Only 26 to 35 millionths of a millimetre in size – but nevertheless the main cause of non-bacterial gastrointestinal infections worldwide: noroviruses!
The consequences of an outbreak of the viral disease are ward closures and even a freeze on hospital admissions owing to high staff sickness rates. This results in a serious shortfall in primary care and causes enormous economic damage. The virus is spread either by the fecal-oral route, if the viruses are within the stools, or via droplets within vomit. The contagious period starts a few hours before the first symptoms appear and can persist for another 7 – 14 days after the symptoms have subsided.
After an incubation period of 10 – 50 hours, the body reacts with diarrhea and vomiting to “rid itself” of the viruses. Since there is no known treatment that acts directly against the virus, all measures are directed towards treating and compensating the fluid loss. The number of outbreaks has increased 20-fold over the last six years and has now reached more than 200,000 cases annually. The number of unreported cases is estimated as almost three times higher. In addition to sporadic individual cases, outbreaks on a considerable scale occur in communal facilities like hospitals and rest homes.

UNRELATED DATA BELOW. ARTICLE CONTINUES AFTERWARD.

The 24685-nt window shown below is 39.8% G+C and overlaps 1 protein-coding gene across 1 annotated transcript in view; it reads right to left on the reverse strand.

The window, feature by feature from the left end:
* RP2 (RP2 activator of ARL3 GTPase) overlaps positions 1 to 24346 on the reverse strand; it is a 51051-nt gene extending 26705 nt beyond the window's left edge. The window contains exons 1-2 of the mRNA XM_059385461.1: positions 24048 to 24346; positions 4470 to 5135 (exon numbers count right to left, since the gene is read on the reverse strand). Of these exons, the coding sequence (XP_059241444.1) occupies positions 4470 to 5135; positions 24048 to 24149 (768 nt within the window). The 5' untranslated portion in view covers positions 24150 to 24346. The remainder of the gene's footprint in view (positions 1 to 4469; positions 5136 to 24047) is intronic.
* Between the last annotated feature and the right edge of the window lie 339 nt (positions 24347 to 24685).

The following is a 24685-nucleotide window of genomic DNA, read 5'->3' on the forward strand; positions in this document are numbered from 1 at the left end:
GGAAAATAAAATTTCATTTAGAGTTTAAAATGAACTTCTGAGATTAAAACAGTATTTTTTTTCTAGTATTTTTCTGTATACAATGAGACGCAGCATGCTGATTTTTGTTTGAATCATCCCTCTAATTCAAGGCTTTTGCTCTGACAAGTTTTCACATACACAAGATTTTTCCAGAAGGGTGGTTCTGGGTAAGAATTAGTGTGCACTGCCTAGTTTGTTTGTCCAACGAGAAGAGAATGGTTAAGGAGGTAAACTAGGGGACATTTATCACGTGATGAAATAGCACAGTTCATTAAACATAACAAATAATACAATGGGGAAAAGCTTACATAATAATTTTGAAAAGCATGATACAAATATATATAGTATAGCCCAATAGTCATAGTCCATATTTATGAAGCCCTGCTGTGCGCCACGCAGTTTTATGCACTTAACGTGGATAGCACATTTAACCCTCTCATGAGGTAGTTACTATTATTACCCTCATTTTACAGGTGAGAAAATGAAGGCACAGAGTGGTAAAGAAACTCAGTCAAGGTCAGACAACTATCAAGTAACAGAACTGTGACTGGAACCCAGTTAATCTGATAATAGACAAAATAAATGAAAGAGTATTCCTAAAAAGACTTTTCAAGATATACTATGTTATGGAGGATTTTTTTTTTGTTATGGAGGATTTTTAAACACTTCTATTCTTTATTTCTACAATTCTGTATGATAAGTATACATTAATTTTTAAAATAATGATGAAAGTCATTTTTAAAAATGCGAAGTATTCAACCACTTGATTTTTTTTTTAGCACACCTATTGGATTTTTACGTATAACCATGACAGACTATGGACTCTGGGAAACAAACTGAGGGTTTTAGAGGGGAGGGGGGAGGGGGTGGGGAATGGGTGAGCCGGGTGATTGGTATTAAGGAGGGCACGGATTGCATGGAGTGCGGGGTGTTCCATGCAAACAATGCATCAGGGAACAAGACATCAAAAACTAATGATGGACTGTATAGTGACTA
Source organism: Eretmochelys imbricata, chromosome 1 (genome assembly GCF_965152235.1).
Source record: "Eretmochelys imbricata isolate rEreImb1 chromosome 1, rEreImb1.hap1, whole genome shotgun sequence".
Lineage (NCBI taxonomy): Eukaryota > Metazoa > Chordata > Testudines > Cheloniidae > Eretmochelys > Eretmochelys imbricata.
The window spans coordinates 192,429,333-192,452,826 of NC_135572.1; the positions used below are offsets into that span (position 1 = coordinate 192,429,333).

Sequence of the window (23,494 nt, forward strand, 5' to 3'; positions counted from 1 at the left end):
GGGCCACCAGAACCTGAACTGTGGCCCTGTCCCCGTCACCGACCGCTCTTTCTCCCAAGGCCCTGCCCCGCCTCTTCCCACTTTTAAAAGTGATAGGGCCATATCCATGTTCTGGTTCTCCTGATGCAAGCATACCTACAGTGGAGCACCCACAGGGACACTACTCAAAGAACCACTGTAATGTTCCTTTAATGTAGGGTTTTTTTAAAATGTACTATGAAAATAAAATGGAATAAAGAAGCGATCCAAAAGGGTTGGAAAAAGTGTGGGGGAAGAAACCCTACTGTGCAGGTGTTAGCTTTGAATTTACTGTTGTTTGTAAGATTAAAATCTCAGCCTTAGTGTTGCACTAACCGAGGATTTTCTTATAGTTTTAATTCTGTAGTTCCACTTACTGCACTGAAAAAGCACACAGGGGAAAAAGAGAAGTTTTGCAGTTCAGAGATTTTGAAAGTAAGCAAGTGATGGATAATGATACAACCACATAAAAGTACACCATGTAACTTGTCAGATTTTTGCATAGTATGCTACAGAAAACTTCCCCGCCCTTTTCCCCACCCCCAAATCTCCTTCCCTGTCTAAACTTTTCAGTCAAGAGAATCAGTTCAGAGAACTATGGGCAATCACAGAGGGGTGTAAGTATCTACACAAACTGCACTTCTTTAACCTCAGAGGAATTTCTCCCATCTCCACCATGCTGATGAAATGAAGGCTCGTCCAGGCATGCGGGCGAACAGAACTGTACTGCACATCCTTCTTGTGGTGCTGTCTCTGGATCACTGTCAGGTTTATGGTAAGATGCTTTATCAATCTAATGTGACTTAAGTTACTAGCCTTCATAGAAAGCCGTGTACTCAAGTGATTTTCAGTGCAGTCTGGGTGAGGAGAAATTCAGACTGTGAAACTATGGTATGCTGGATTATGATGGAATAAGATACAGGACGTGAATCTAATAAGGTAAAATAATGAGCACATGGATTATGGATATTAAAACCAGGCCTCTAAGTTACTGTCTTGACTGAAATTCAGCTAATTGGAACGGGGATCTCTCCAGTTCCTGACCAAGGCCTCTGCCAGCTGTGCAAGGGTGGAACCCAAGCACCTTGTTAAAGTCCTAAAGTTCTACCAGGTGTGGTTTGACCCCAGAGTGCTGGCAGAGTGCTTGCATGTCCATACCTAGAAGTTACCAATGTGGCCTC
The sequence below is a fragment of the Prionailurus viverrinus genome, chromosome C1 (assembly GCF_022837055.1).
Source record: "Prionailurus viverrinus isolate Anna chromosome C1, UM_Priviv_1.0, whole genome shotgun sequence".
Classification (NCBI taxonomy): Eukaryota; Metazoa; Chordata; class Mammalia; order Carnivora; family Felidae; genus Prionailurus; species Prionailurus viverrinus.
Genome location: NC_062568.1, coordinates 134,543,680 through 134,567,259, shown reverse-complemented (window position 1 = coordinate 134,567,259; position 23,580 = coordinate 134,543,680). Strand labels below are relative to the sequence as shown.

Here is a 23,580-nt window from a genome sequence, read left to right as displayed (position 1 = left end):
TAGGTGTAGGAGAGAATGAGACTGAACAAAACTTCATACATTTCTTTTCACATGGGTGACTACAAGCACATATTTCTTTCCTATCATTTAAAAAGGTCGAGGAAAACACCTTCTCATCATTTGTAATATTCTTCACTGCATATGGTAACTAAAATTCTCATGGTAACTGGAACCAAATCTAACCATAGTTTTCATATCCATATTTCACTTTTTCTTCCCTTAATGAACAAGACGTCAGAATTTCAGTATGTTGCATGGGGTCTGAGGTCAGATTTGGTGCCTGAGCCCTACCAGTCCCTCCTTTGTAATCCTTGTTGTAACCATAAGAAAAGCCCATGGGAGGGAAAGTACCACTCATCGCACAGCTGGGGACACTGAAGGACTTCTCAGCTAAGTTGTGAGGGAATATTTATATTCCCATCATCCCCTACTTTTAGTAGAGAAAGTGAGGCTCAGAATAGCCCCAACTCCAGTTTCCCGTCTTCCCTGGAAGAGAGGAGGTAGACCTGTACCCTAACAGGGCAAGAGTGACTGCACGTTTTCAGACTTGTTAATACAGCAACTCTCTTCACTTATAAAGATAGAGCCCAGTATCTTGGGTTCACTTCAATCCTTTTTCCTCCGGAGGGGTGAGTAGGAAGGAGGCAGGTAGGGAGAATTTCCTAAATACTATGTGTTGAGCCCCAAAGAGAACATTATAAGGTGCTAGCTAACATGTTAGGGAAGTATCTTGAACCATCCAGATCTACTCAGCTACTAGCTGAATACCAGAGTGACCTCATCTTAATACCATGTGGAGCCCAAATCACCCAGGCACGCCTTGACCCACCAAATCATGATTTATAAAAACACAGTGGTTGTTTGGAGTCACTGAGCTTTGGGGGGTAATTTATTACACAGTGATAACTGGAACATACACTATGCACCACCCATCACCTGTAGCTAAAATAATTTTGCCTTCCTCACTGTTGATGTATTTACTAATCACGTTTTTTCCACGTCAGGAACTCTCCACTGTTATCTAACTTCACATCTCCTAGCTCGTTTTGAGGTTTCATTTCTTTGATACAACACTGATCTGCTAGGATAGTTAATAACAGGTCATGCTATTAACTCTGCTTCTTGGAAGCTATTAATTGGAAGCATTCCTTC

The main difficulty presented by norovirus outbreaks is their explosive spread both among patients and medical staff. Direct person-to-person transmission is the main route of infection with norovirus, but food and surfaces can also be contaminated and therefore become carriers. Since noroviruses are particularly resistant, they can remain infectious on surfaces for over a week. The risk of recontamination is therefore particularly high with these viruses.